Most of us men have a tendency to accumulate build-up of anger and emotions. It’s easy for us to lose our temper and let a discussion turn into an argument. When we are angry, we can’t think logically. This is when we’re endanger of saying things or behaving in ways we regret towards our partner. Today, Peter Sacco is back on the show to tell you how to argue with your spouse without drama, anger, and resentment.
The most common problems with anger and fighting
It may sound cliche, but most anger problems arise from lack of communication, or poor quality communication. When a couple first meets, the guy tends to be the pursuer, and will tell the woman everything and anything to get her attention. A new couple can’t make enough time to spend together and they talk about everything.
Months, years, decades later, the conversation becomes mundane and repetitive. They think they have nothing to learn about each other anymore. They stop asking questions. It’s not just communication, it’s the quality of it. Simply put, anger and fighting result from procrastination, laziness, redundancy, complacency. It’s important to have the skills to bring up difficult subjects before they fester and blow up or silently destroy the relationship.
Getting out of the rut
How can we be more comfortable with being proactive and less complacent when it comes to things that are hard for us to talk about? At the beginning, when we’re intimate with somebody, we maintain boundaries. We hide a lot. As the relationship progresses, we start to release more and more stuff. We may not have farted or swore in front of our spouse at first, then we gradually let it go. We stretch those boundaries, and a couple must be willing to accept new things learned about each other and adapt.
Part of love is unconditional. People change and evolve. One partner may have grown, while the other one has remained the same. Two people have to refind each other.
How to argue without anger
What are the rules and boundaries for a disagreement between a couple? First of all, don’t have a meaningful or deep discussion if you’re angry. It won’t go anywhere or make it worse. Go away and cool off before talking about what’s upsetting you.
Power plays that will kill your communication, and ultimately, your marriage.
There are two ways couples use to overpower or manipulate each other.
Gunny sacking – Gunny sacking is the storing up of grievances and using them at a later date to try to get even. It’s a passive aggressive type of anger, and a way of reaching in and tearing out someone’s heart strings. Rather than address it rationally when you not so angry, you waiting for it to let it go, like a bomb.
Belt lining– Belt lining is trying to gain power over the argument by being louder or physically intimidating. This can be done by raising the voice, screaming, yelling, or pounding fists. On the other end of the spectrum, crying or threatening self-harm can be used to manipulate the other person.
How to Walk Away from the Anger
How do we walk away saying, “I’m not going to talk about this right now,” without pissing someone off? You have to assume responsibility for your thoughts feelings and reactions. You can’t control how the other person is going to react. But you can be more detrimental by walking away. If someone storms off without a word, they are shutting down the argument and assuming control. This might leave the other person more hurt and angry.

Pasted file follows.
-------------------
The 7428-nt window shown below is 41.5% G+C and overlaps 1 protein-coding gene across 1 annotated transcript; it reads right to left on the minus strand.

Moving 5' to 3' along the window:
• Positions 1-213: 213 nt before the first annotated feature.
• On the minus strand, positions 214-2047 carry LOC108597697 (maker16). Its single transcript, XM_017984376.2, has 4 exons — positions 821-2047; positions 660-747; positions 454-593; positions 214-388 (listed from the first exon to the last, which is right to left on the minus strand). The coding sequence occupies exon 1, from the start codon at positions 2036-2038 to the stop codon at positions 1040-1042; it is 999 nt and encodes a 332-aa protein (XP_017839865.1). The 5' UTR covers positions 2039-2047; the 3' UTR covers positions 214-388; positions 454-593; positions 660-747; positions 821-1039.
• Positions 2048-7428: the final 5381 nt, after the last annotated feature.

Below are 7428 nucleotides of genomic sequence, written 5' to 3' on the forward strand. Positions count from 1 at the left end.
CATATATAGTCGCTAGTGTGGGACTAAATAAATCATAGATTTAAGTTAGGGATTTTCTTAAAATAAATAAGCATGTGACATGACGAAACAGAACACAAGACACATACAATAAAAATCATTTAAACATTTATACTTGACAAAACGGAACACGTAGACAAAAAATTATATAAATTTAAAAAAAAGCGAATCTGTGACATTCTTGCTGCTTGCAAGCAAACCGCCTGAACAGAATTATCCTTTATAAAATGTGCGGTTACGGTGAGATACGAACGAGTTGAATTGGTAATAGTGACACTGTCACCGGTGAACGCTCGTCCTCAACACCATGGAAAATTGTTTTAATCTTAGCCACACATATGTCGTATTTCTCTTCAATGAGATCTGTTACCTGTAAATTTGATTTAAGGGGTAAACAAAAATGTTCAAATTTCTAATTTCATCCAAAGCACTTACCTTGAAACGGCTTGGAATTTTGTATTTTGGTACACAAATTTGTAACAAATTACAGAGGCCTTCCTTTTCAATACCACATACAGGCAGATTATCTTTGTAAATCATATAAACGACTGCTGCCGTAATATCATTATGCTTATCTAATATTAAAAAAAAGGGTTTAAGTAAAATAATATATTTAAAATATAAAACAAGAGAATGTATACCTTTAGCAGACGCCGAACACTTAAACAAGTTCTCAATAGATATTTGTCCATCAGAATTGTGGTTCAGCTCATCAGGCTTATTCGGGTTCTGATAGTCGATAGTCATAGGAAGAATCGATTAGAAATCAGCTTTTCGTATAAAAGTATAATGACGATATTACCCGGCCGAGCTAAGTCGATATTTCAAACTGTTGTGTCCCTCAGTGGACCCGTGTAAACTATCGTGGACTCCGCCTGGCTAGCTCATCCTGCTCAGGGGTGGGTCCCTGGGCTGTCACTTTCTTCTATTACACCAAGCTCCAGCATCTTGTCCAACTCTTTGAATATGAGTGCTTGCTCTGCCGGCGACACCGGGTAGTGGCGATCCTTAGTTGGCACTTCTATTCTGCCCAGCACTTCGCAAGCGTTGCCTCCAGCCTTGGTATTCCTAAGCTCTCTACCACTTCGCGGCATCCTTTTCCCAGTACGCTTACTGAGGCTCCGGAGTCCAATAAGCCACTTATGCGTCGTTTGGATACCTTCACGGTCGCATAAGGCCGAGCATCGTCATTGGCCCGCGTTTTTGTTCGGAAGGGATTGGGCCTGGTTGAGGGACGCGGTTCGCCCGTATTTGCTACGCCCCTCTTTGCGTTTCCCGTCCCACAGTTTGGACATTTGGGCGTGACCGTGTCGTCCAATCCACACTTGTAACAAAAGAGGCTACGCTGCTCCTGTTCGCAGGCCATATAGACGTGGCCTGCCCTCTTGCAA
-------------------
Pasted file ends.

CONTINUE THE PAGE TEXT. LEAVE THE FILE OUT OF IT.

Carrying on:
Peter Sacco says that if you feel the anger welling up, say something like, “Right now I’m angry and I’m not thinking straight. I may say things I don’t mean, and you deserve better. I’m just going to go away and cool off.” In this way, you’ve assumed responsibility for your feelings, you’ve said it with integrity and dignity, and that’s the best you can do. Most people will say thank you in this case, and you’ll avoid a destructive blowout.
What about couples who have a long history of name-calling or hitting below the belt? In a perfect world, both individuals would agree to fix the problem and get counseling. They would make sure they did not fight in front of the kids.
What do you do when you’re being verbally abused by your spouse? Look at the person who is calling you names. Turn it around and say, Thank you. That’s different. Are you talking dirty to me? Are you flirting? The person is going to be thrown from their axis. Their conditioned response will not be able to happen. They have to rethink what they’re saying. You shut down triggers for both of you.
Are Couples Supposed to Communicate Everything?
Two people who’ve been together for a long time will inevitably get on each other’s nerves. Are we really supposed to confront our partner about all the little things that drive us crazy?
Peter Sacco says that before broaching any touchy subject, take your emotions into account. Ask yourself, am I in a good place to have this discussion? Can my partner handle this right now? Don’t bring up a difficult conversation this before bed when you’re both tired. Don’t try it first thing in the morning before work. It could derail the whole day. Timing is everything.
Are there relationships and marriages that are beyond help? Peter Sacco says that if both people in the relationship are in denial that there is a problem and think there isn’t anything to be fixed, they are in trouble. Also, some couples have given up on trying. They are too set in their ways, and just do not care. However, he also says, that even if just one person in a couple wants it to work, there is hope. He or she might initiate a change in the other person.
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